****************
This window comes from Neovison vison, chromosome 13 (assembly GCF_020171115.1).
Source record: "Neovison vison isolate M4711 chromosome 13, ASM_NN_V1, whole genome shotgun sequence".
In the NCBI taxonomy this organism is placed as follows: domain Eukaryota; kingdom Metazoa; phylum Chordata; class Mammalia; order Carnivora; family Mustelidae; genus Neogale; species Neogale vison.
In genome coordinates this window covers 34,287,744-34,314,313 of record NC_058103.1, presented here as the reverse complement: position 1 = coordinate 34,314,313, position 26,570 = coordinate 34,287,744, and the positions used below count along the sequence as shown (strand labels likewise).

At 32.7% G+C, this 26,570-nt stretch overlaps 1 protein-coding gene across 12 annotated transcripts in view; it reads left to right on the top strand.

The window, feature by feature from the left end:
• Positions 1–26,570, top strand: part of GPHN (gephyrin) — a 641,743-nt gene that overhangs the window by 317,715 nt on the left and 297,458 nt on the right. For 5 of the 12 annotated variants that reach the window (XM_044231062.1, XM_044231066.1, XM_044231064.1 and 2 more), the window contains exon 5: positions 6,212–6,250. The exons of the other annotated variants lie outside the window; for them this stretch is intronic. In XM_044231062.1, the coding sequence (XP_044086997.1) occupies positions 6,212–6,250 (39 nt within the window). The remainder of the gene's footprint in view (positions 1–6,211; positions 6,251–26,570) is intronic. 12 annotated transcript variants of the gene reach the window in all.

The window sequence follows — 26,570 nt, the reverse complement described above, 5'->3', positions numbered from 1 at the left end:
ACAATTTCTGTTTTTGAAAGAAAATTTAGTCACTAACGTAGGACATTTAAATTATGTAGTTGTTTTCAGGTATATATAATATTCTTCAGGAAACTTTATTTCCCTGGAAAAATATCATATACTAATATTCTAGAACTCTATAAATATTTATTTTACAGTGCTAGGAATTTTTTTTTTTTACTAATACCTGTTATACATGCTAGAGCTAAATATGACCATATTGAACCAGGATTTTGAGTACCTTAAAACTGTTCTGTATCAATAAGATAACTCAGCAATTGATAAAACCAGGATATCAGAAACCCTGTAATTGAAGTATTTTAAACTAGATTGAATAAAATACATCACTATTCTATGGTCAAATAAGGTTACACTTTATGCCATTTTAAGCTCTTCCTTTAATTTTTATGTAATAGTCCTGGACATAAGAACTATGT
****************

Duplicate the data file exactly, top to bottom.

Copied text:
This window comes from Neovison vison, chromosome 13 (assembly GCF_020171115.1).
Source record: "Neovison vison isolate M4711 chromosome 13, ASM_NN_V1, whole genome shotgun sequence".
In the NCBI taxonomy this organism is placed as follows: domain Eukaryota; kingdom Metazoa; phylum Chordata; class Mammalia; order Carnivora; family Mustelidae; genus Neogale; species Neogale vison.
In genome coordinates this window covers 34,287,744-34,314,313 of record NC_058103.1, presented here as the reverse complement: position 1 = coordinate 34,314,313, position 26,570 = coordinate 34,287,744, and the positions used below count along the sequence as shown (strand labels likewise).

At 32.7% G+C, this 26,570-nt stretch overlaps 1 protein-coding gene across 12 annotated transcripts in view; it reads left to right on the top strand.

The window, feature by feature from the left end:
• Positions 1–26,570, top strand: part of GPHN (gephyrin) — a 641,743-nt gene that overhangs the window by 317,715 nt on the left and 297,458 nt on the right. For 5 of the 12 annotated variants that reach the window (XM_044231062.1, XM_044231066.1, XM_044231064.1 and 2 more), the window contains exon 5: positions 6,212–6,250. The exons of the other annotated variants lie outside the window; for them this stretch is intronic. In XM_044231062.1, the coding sequence (XP_044086997.1) occupies positions 6,212–6,250 (39 nt within the window). The remainder of the gene's footprint in view (positions 1–6,211; positions 6,251–26,570) is intronic. 12 annotated transcript variants of the gene reach the window in all.

The window sequence follows — 26,570 nt, the reverse complement described above, 5'->3', positions numbered from 1 at the left end:
ACAATTTCTGTTTTTGAAAGAAAATTTAGTCACTAACGTAGGACATTTAAATTATGTAGTTGTTTTCAGGTATATATAATATTCTTCAGGAAACTTTATTTCCCTGGAAAAATATCATATACTAATATTCTAGAACTCTATAAATATTTATTTTACAGTGCTAGGAATTTTTTTTTTTTACTAATACCTGTTATACATGCTAGAGCTAAATATGACCATATTGAACCAGGATTTTGAGTACCTTAAAACTGTTCTGTATCAATAAGATAACTCAGCAATTGATAAAACCAGGATATCAGAAACCCTGTAATTGAAGTATTTTAAACTAGATTGAATAAAATACATCACTATTCTATGGTCAAATAAGGTTACACTTTATGCCATTTTAAGCTCTTCCTTTAATTTTTATGTAATAGTCCTGGACATAAGAACTATGT